Technology can complicate everything

Welcome to heartache in the 21st century.

The Katie and I have broken up, and although we’re still trying to remain friends in real life, our cyber selves have said goodbye – we dropped each other as friends on myspace.com and facebook.com.

It hurt more than I thought it would.

Sure, some of it hurt because I have the emotions of a 12-year-old girl (though without the unreasonable obsession with dolphins). A bigger part, though, came from the severing of a crucial part of our relationship.

Before I knew The Katie, I knew of Katie, a friend-of-a-friend-type thing and a familiar face at Bee-Dubs and the Kentucky Theater. I saw her one summer evening at a friend’s rock show, and when I stumbled across her myspace profile, it all kind of came together.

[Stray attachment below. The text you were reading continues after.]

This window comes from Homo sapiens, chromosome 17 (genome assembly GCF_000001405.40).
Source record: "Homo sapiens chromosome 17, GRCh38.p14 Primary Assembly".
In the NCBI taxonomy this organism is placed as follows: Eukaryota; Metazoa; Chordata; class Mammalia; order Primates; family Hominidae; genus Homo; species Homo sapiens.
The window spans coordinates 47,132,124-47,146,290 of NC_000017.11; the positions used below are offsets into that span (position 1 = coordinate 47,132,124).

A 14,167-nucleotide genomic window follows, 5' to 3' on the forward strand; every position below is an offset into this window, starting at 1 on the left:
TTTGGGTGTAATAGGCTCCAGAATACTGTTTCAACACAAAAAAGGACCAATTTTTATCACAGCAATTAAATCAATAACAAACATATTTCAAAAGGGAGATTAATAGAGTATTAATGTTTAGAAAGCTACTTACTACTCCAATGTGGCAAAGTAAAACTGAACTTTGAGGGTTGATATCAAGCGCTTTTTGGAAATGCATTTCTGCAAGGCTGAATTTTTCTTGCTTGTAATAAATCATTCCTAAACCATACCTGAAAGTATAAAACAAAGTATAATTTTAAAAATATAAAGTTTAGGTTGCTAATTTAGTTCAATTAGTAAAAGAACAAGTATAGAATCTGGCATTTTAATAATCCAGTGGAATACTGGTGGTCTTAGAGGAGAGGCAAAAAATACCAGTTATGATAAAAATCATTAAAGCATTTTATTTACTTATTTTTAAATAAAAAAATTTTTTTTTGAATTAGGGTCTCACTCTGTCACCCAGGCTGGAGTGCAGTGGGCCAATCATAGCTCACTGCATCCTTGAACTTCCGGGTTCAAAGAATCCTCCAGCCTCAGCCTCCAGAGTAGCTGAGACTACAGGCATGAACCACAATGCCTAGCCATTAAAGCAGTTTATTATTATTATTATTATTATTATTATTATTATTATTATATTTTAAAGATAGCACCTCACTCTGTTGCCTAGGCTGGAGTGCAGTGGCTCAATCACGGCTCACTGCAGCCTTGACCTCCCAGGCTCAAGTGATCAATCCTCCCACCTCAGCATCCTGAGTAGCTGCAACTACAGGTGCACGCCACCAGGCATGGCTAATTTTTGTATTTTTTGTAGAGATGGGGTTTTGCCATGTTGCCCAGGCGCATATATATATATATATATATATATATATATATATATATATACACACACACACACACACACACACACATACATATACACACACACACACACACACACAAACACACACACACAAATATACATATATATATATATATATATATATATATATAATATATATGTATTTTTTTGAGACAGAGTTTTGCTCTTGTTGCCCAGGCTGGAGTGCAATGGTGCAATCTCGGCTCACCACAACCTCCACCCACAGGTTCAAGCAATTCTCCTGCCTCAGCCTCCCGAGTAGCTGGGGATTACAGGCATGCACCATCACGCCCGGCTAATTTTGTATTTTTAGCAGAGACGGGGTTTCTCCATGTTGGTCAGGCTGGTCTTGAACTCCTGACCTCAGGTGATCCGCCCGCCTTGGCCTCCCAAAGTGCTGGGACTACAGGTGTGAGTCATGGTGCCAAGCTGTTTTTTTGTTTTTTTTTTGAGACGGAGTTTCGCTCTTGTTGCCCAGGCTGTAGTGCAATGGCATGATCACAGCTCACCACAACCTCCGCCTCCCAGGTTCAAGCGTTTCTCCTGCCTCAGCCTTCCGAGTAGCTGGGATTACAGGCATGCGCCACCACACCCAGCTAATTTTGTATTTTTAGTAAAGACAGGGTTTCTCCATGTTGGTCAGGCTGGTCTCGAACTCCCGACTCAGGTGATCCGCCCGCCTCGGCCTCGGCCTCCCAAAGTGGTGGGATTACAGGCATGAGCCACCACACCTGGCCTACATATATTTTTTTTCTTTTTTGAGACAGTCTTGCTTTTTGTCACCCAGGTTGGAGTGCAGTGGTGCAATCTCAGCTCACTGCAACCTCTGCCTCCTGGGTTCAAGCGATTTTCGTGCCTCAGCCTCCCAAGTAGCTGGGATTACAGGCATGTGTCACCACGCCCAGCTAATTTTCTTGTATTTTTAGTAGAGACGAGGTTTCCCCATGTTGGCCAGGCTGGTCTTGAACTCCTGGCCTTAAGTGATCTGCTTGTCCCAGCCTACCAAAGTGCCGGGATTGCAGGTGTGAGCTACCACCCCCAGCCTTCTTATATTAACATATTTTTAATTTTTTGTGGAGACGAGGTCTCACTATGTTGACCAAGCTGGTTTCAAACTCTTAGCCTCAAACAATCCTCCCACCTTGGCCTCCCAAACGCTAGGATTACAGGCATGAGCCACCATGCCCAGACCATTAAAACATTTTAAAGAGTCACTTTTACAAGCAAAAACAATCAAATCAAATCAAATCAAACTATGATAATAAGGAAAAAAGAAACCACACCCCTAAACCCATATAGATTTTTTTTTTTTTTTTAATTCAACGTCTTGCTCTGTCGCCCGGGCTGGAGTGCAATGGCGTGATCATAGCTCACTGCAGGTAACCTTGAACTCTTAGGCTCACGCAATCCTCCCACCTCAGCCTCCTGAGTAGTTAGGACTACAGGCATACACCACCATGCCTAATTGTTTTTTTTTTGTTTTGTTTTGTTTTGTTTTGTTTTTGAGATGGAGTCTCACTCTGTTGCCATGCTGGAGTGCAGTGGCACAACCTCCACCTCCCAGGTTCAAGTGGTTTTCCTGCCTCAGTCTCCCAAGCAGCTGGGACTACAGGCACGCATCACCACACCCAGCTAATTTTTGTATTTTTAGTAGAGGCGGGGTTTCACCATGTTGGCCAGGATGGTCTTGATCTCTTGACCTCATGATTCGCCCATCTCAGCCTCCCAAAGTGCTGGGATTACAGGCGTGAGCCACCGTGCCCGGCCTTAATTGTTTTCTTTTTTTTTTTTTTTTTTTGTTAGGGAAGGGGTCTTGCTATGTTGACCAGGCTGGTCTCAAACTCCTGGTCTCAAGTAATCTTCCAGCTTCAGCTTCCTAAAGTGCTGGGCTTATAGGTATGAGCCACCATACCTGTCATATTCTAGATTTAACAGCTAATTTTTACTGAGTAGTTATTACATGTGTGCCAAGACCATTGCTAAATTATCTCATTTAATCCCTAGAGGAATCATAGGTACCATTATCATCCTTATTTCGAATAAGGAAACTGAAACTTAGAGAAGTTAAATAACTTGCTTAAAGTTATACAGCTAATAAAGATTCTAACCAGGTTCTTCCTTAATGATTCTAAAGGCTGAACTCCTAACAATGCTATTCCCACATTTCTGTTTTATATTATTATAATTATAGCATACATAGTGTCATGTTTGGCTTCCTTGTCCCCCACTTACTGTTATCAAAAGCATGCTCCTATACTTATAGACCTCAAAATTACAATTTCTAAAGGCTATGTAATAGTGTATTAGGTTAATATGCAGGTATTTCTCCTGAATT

Our communication, at first, was limited to a series of myspace messages, many of which have been saved. Some of my better writing came in those days as I attempted to win over her affections, and I was always thrilled with her sweet, thoughtful messages and responses.

Soon, we began the slow ascent up each other’s “Top Friends” list, and I won’t try to act cool by denying my excitement when I finally became perched atop the list.

And now, rather than begin the torturous descent back down, we just opted to drop each other entirely, thus, we hoped, avoiding the public drama that would come with it.

We just don’t want to put ourselves in the position of having to follow the other’s every move, particularly when the time comes that a Person of the Opposite Sex gets involved. It’s just too painful and, truth be told, too stalkerish.